JakeBullet Fri 11-Jan-13 07:54:20

We must be the same age Gixar...I did YTS too....yes...not good is it?

Gixer77 Fri 11-Jan-13 08:15:06

Unreal when I think back, £28 for the first few months then £35 for the rest or something. Now it's all this "Internship" thing where some people work for free, so desperate are they to get experience, and they get soooo exploited. Why did we adopt the American phrase "Internship" anyways?? What's wrong with "work experience"?? hmm

Morris24 Fri 11-Jan-13 09:41:14

Gixer77 your attitude is absolutely disgusting and encapsulates everything that is wrong with british society. Who deluded you that because your an 'up standing' member of society you have the right to say these Young women should abort there babies. The fact you feel the need to tell us how hard working you are is simply your means of justifying your comments because if you'd have grown up with drug abusing parents, who you've never lived with or given you any support of emotional or financial support you'd still be the model citizen wouldn't you? As for this under class you talk of...who do you think creates it...divide and conquer, keep them all fighting with each other and they won't realise if we all stood up together every one could get a fair slice. Your comments have really inspired me that people like my self need to keep fighting of the suppressed

Gixer77 Fri 11-Jan-13 10:50:18

If I grew up with drug abusing parents and didn't have a bean to rub together and had more emotional issues than a Jeremy Kyle show I would be stupid if I then brought a child into this world. A lot of these people simply can't or won't help themselves. You can lead a horse to water but can't make it drink. I would help the Shelbys of this world who had that spark of wanting to get up and do something, but the Bridies of this world just can't be helped.

Gixer77 Fri 11-Jan-13 11:01:29

The Bridies of this world need military discipline, they need to be broken right down and have all the damage done to them in their formative years by useless parenting destroyed. Then they need to be built back up again with a sense of self respect, self worth, and respect for their peers. On a foundation like that they could go on to achieve so much. When Bridie has a child, which she will one day, do you really think that kid will grow up to have a decent life with a mother that has such a stinky attitude?

I only express disbelief at those in poverty who don't help themselved purely because I was motivated by fear of poverty to make sure I always had work and money in my pocket. Life isn't a dress rehearsal so I wasn't going to sit around living a mediocre life with a head full of dreams that I could never afford to turn into reality.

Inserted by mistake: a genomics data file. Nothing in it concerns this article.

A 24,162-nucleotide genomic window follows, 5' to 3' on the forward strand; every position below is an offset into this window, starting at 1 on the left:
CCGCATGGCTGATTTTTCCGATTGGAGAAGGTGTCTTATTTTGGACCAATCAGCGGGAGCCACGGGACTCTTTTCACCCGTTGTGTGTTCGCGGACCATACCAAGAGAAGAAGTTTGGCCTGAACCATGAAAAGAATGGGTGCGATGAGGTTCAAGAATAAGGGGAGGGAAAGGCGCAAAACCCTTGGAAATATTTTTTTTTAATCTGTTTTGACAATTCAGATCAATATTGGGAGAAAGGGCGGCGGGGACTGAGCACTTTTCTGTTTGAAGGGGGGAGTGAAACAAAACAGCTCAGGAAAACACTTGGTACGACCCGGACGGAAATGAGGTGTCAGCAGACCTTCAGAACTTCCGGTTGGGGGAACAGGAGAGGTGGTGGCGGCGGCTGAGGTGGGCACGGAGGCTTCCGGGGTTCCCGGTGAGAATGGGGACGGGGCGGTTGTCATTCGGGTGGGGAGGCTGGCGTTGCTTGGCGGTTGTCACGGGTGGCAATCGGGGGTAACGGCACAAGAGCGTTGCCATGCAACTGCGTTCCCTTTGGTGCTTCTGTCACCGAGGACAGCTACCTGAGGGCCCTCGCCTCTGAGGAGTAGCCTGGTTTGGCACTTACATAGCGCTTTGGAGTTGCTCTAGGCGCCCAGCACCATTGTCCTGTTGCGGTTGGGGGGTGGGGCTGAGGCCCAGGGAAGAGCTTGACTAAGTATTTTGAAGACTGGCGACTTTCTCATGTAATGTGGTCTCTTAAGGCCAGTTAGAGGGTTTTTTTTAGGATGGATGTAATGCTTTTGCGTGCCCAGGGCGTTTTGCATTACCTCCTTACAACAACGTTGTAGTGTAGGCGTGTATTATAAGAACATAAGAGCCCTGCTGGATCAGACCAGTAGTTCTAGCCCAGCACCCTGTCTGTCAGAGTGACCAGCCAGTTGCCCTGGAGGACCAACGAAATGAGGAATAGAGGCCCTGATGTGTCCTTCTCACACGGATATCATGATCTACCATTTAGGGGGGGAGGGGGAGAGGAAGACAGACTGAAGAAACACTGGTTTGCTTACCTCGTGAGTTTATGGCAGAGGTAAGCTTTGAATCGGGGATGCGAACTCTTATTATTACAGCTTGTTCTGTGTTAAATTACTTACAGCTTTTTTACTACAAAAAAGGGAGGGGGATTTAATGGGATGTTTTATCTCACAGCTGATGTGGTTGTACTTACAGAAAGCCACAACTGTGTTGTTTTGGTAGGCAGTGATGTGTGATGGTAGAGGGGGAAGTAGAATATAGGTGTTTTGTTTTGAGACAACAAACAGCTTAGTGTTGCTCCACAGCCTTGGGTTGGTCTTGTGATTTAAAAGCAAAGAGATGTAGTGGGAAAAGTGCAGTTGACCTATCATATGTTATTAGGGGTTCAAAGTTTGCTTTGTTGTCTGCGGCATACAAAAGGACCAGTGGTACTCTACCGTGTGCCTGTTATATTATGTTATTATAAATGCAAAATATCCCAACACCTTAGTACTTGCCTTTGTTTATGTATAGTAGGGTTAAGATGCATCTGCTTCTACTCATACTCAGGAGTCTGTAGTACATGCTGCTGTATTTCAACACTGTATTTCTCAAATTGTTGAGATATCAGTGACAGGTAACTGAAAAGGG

In an ideal world there would be counselling and treatment for all these kids but it's just not affordable. And the more of these kids that are born and brought into the world by horrendous "parents", the worse it gets. It will take generations to undo the damage done by poor parenting and Government/society cock-ups.

I lived on a dodgy estate for 5 years and have pretty much seen it all, including a "mother" yelling at her 5 year old "you're p!ssing me off now, f**king shut up!!" Two nice young boys who were 11 when I moved in and who offered to wash my car for me (which they did, very nicely) but grew up into monsters and 3 years later one of them vandalised the very same car twice, and the other tried to break into my shed. So forgive me if I'm losing faith here.....

Morris24 Fri 11-Jan-13 11:55:26

I totally disagree that her attitude did stink, your only basis for that is that she wouldn't take a paper round..which is totally implausable in her current situation regarding how benefits get affected etc. You've already stated that the workforce programme is exploitation.. A paper round pays £20 a week, approx £2 an hour to line someone elses pockets..theres no pride in that and its not going to get her anywhere. I think Bridie is more intelligent than you and is not willing to be exploitated? She recognised the fact that her own actions had got her in to the situation she was in, an attribute many 'well formed' adults don't have. Yours and other peoples attitudes towards these marginalised groups keep them there. My ideal world is very different to yours. Mine is one where there is no need for counselling because we all stand together and break the cycle by not casting judgement

Morris24 Fri 11-Jan-13 12:02:18

Lose faith in the system, don't lose faith in the kids